Setting the scene for a sustainable national repository network in Serbia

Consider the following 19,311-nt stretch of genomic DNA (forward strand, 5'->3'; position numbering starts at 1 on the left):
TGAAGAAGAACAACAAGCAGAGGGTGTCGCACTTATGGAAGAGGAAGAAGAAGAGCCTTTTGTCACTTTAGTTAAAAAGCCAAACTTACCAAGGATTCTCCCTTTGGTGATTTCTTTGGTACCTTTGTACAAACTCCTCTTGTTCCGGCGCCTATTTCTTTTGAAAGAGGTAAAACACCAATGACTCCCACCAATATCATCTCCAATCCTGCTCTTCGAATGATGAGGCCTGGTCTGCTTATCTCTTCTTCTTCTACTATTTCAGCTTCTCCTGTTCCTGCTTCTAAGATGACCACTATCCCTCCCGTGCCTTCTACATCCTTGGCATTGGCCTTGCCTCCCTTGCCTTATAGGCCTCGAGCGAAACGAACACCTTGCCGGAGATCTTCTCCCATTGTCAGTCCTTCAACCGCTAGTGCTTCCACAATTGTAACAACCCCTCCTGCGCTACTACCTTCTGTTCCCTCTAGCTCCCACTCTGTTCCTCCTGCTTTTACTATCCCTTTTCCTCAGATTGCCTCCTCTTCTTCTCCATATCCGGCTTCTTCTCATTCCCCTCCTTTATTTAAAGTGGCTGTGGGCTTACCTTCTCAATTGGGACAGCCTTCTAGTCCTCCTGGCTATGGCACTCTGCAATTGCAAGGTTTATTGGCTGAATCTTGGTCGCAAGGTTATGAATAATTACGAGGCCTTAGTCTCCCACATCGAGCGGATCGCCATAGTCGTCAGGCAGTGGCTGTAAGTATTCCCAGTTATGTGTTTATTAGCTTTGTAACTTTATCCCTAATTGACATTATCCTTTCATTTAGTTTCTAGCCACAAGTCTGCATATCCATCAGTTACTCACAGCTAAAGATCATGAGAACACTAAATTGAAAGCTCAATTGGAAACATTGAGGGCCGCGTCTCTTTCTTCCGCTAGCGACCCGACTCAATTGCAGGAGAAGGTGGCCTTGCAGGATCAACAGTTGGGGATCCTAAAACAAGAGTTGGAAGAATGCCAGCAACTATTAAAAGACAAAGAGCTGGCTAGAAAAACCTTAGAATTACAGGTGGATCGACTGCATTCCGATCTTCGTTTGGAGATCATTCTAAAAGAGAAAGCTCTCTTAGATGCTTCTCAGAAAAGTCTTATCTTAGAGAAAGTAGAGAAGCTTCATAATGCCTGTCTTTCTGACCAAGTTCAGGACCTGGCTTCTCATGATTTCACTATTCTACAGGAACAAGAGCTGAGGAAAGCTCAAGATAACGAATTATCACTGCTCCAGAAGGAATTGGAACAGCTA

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Serbian research community faces a major delay in the development of the national and institutional infrastructure for open science. To mitigate this, the University of Belgrade Computer Centre (RCUB) undertook to develop an interoperable, sustainable and affordable software and organizational model suitable for Serbian research organizations. The solution rests on the following pillars: a customized software platform based on DSpace: a separate instance installed for each organization (so far, a dozen and growing), all of them hosted, centrally maintained and further developed by RCUB; a set of tools and external applications developed to improve DSpace functionalities and respond to users’ needs (e.g. performing automated maintenance tasks, assigning ORCIDs, metadata normalization, massive metadata import, monitoring Altmetric scores, creating author profiles); standardized workflows and quality control; integration of repositories in international infrastructures; flexible technica...l support and training for repository managers and users. In this model, the compliance with the OpenAIRE Guidelines for Literature Repositories v.3 is of paramount importance because the OpenAIRE infrastructure is heavily used, as there is no national system for tracking research outputs (e.g. CRIS). Apart from OpenAIRE, the repository content is harvested by BASE, Unpaywall, CORE and WorldCat. The platform is optimized for Google Scholar crawlers. Users are encouraged to deposit content types other than conventional research publications, and additional customizations are made, if necessary, to enable this (e.g. for spatial plans). Positive results are already apparent, the most important being: an increased visibility of Serbian research outputs, especially in humanities; 90–100% of deposits in humanities are OA; fairly high percentage of full-text content in repositories (75% on average); growing awareness in the local research community of repositories’ potential in scholarly communication. Priorities for further development include upgrading to DSpace 7 and compliance with OpenAIRE Guidelines v.4.